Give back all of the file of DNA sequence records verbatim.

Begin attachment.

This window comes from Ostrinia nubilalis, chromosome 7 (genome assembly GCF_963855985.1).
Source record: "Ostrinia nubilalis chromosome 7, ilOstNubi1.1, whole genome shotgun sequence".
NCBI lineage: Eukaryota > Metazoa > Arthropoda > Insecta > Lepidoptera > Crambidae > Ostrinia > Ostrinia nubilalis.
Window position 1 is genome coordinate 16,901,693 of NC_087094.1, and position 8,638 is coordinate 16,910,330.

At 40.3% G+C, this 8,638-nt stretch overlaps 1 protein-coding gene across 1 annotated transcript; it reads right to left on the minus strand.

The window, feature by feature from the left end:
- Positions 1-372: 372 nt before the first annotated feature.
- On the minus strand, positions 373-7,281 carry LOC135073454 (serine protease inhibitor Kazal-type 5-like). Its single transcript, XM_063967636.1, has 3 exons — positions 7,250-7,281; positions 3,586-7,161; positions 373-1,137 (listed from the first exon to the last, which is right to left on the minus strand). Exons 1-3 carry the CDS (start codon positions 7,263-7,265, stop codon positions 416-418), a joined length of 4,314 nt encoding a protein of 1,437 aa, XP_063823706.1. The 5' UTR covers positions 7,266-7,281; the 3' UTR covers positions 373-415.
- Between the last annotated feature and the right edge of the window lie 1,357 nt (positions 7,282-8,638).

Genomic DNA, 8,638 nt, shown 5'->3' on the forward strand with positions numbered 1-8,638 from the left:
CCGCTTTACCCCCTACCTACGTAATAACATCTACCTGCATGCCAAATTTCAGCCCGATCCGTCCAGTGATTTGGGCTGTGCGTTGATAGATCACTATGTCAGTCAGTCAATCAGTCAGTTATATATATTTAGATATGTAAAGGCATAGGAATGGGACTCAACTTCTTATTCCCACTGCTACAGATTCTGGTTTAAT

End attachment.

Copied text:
This window comes from Ostrinia nubilalis, chromosome 7 (genome assembly GCF_963855985.1).
Source record: "Ostrinia nubilalis chromosome 7, ilOstNubi1.1, whole genome shotgun sequence".
NCBI lineage: Eukaryota > Metazoa > Arthropoda > Insecta > Lepidoptera > Crambidae > Ostrinia > Ostrinia nubilalis.
Window position 1 is genome coordinate 16,901,693 of NC_087094.1, and position 8,638 is coordinate 16,910,330.

At 40.3% G+C, this 8,638-nt stretch overlaps 1 protein-coding gene across 1 annotated transcript; it reads right to left on the minus strand.

The window, feature by feature from the left end:
- Positions 1-372: 372 nt before the first annotated feature.
- On the minus strand, positions 373-7,281 carry LOC135073454 (serine protease inhibitor Kazal-type 5-like). Its single transcript, XM_063967636.1, has 3 exons — positions 7,250-7,281; positions 3,586-7,161; positions 373-1,137 (listed from the first exon to the last, which is right to left on the minus strand). Exons 1-3 carry the CDS (start codon positions 7,263-7,265, stop codon positions 416-418), a joined length of 4,314 nt encoding a protein of 1,437 aa, XP_063823706.1. The 5' UTR covers positions 7,266-7,281; the 3' UTR covers positions 373-415.
- Between the last annotated feature and the right edge of the window lie 1,357 nt (positions 7,282-8,638).

Genomic DNA, 8,638 nt, shown 5'->3' on the forward strand with positions numbered 1-8,638 from the left:
CCGCTTTACCCCCTACCTACGTAATAACATCTACCTGCATGCCAAATTTCAGCCCGATCCGTCCAGTGATTTGGGCTGTGCGTTGATAGATCACTATGTCAGTCAGTCAATCAGTCAGTTATATATATTTAGATATGTAAAGGCATAGGAATGGGACTCAACTTCTTATTCCCACTGCTACAGATTCTGGTTTAAT